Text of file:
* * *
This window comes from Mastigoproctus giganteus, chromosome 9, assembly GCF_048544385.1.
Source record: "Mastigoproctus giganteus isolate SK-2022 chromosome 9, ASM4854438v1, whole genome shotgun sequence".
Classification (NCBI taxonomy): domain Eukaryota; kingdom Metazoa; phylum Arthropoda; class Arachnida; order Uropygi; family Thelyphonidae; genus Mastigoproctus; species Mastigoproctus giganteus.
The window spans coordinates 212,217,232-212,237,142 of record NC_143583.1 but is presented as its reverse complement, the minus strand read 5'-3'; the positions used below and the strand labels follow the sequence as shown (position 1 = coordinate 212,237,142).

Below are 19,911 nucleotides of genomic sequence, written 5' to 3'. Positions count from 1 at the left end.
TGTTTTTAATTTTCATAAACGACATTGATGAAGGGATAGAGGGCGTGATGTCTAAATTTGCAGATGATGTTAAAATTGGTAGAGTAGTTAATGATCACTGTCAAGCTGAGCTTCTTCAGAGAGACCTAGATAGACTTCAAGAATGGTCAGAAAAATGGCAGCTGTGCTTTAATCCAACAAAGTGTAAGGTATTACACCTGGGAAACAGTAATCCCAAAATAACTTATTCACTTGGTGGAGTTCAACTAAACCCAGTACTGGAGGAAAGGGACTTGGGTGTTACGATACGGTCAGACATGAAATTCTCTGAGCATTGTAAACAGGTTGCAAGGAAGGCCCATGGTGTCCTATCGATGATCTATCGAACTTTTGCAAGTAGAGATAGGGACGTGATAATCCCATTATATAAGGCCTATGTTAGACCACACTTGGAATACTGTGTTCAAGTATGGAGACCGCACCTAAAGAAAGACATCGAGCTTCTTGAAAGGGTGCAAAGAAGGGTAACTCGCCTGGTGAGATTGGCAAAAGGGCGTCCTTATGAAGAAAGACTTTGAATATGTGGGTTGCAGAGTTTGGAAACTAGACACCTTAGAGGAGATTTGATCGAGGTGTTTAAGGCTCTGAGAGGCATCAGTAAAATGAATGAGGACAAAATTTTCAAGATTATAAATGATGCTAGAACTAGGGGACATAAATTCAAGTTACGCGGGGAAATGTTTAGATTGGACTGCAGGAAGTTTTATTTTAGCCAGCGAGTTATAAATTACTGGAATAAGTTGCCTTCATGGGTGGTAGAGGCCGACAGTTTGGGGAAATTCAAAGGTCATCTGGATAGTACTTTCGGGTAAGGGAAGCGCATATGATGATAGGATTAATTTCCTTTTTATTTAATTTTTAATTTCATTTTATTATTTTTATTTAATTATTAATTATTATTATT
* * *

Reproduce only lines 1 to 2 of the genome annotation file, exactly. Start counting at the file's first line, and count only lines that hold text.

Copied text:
This window comes from Mastigoproctus giganteus, chromosome 9, assembly GCF_048544385.1.
Source record: "Mastigoproctus giganteus isolate SK-2022 chromosome 9, ASM4854438v1, whole genome shotgun sequence".